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I’m a savings expert – here’s five money-saving hacks under £10 that could slash your energy bill

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Brits is feeling the sting of the cost-of-living crisis, along with soaring energy prices.

But there are some helpful hacks to watch out for to cut back on your bills while keeping your home fun.

Brits can reduce their energy bills by adding a few simple features to their homes


Brits can reduce their energy bills by adding a few simple features to their homesCredit: Getty
Experts say you can beat the cold by sealing any cracks in your property


Experts say you can beat the cold by sealing any cracks in your propertyCredit: Getty

The nation is asking for low-cost tips and tricks to protect their property in winter rather than heating mode.

Instead of using another jumpsuit, these inexpensive techniques can help you keep warm and save money.

According to broker Norton Finance, taking possession of these six items for less than ten years can save you hundreds in the long run.

Director Paul Stringer explained that Google searches for “keeping house warm” reached an all-time high last month.

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So, what’s in their bag of half a dozen money-saving tricks during the colder months?

To ensure you get the most out of your radiator’s operation, be sure to seal any cracks or gaps in the walls.

It will stop expensive heat from escaping through little nooks and crannies – as well as keeping cold air from getting in.

Use expanding foam to seal any openings around the outer tubes that might allow warmth to escape.

Silicone sealant is an effective alternative for smaller gaps such as those around wires – and costs just over £5.

This next hack will freshen up every room in your house as well as boost your bank balance.

Why not install some budget dimmer switches to save up to 20 percent on your lighting bills – depending on your lights and how you use the switch.

Norton Finance says you can set it up yourself for as little as £5, or ask an electrician if the DIY is too difficult.

Money experts claim that using dimmer switches can save £35.92 on energy bills each year in the average home.

Although we all enjoy long hot showers, they, unfortunately, have a huge impact on the clothes of the British every month.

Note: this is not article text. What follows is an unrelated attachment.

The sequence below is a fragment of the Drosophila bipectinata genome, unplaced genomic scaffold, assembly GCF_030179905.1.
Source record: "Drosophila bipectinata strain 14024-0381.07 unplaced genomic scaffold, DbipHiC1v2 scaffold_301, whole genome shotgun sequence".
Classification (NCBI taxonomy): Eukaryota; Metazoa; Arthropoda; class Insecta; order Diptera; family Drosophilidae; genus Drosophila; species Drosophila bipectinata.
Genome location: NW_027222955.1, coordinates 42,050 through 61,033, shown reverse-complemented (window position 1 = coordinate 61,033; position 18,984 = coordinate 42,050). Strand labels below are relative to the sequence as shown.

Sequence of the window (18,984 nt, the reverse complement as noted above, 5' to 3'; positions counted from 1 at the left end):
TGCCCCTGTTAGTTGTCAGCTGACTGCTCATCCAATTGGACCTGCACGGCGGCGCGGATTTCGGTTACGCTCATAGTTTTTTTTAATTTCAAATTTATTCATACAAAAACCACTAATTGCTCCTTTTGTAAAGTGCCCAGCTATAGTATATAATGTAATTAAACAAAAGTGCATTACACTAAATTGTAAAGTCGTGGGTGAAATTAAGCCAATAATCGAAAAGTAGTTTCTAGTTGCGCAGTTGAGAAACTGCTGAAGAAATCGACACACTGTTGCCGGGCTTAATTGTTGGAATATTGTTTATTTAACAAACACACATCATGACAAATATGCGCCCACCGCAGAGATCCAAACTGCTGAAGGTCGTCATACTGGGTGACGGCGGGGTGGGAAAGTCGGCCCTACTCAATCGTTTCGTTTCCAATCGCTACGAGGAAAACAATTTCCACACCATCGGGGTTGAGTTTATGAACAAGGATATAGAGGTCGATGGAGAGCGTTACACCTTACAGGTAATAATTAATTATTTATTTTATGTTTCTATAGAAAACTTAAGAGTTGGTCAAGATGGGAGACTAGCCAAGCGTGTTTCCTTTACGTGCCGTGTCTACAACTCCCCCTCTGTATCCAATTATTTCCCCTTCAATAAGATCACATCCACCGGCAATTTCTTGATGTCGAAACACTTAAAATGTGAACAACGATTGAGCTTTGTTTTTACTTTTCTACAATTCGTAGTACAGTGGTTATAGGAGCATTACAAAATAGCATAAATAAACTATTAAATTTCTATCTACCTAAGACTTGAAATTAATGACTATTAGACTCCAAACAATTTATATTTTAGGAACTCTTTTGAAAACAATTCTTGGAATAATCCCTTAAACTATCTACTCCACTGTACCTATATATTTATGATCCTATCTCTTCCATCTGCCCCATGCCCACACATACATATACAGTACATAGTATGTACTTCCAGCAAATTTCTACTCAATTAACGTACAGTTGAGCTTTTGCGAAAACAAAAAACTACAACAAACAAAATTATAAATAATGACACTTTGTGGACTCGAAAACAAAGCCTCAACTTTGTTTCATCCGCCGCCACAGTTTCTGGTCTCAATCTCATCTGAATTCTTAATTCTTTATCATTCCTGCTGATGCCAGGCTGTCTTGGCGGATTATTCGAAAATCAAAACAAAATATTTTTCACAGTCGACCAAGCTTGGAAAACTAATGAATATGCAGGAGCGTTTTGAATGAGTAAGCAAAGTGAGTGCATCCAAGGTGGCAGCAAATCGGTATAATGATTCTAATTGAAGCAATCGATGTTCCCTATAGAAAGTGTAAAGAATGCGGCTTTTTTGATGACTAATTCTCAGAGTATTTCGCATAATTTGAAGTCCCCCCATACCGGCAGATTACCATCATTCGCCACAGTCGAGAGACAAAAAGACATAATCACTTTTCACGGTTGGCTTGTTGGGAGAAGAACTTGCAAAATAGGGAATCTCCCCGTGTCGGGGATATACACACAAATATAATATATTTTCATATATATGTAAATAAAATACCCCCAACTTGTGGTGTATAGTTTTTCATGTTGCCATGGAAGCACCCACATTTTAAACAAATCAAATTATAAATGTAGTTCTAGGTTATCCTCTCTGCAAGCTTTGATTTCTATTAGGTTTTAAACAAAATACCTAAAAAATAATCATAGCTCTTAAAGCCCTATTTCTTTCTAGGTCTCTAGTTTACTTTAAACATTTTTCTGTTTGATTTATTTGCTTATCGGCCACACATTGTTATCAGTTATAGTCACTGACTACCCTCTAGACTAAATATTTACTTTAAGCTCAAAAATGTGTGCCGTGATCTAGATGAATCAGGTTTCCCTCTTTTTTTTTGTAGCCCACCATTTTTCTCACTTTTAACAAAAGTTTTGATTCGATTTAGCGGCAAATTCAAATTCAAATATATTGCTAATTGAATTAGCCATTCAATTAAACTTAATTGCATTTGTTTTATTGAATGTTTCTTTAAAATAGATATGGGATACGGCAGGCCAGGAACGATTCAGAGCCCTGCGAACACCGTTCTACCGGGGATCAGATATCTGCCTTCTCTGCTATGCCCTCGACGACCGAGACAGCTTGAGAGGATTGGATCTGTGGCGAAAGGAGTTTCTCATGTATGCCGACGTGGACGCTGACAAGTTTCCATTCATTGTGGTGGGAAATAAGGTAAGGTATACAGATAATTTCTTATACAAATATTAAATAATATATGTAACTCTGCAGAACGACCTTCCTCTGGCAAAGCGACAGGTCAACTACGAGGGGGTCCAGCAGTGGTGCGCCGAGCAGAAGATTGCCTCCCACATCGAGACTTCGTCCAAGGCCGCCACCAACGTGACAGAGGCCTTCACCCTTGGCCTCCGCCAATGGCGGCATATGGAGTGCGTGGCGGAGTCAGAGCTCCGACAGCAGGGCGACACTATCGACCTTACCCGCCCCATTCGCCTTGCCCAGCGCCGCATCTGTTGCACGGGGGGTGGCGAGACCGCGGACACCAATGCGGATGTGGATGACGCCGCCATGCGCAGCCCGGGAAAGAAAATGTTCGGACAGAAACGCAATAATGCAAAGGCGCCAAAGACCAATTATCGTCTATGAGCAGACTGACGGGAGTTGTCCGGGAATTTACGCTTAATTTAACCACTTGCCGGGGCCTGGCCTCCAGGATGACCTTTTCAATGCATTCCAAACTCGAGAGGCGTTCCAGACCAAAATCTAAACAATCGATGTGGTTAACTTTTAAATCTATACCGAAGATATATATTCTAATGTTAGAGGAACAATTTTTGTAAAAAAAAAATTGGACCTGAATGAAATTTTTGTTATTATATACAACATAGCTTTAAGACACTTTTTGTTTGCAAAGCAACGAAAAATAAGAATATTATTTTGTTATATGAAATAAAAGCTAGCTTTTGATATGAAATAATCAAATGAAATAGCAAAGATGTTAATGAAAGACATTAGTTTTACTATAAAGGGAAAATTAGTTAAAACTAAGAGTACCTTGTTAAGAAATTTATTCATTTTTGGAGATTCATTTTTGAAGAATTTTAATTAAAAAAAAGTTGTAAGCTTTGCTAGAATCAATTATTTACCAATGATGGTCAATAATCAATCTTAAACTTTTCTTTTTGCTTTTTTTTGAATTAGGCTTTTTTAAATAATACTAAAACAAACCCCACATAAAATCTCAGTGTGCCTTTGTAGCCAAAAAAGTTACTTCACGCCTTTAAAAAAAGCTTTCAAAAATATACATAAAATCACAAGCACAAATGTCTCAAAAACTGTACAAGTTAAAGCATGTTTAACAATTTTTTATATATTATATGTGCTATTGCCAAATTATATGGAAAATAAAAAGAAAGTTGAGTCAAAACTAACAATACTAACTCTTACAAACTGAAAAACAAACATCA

But by switching to a water-saving shower head, you could save £76.91 every year.

They are widely available for just under ten and limit water flow to help you stop using excessive amounts.

Money-saving experts say a family of four typically pays £256.36 every twelve month for a shower.

But by switching up its head, you can use up to 30 percent less water per shower—hopefully reducing the time each family member spends getting a good scrub.

Another tip for staving off the winter cold and big bills is to try some draft excluders around your home.

You can use the low cost item on both windows and doors to prevent any cold air from sneaking into the warm pad.

Norton Finance claims it can save you up to £60 a year because it creates a barrier between the heat and the outside world.

The experts said: “It can make a real difference to have draft exclusion kits, also known as weatherstrips, installed to fill in these gaps.

To see if you can take advantage of this, close each door or window with a piece of paper.

“If you can pull the paper off without tearing it, you’re losing heat and your home will benefit from air excluders.”

If you’ve sealed any cracks and armed your home with an air-sealer, you can enjoy a warmer temperature.

For another simple and inexpensive switch, Brits can turn to energy-saving light bulbs.

The country’s obsession with a well-lit home sees lighting making up a tenth of the average household’s electricity use in the UK, according to Norton Finance.

They said the average home in the UK has 67 light bulbs, so you could save up to £525 a year if you changed all the bulbs from lowest to most efficient.

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Depending on the type of bulb you switch from, the Energy Savings Trust says you could save up to £15 per bulb per year.

And you don’t have to spend a lot of money either, costing under £10 depending on wattage and brand.

Switching to a water-saving shower head can save you £76 a year


Switching to a water-saving shower head can save you £76 a yearCredit: Getty

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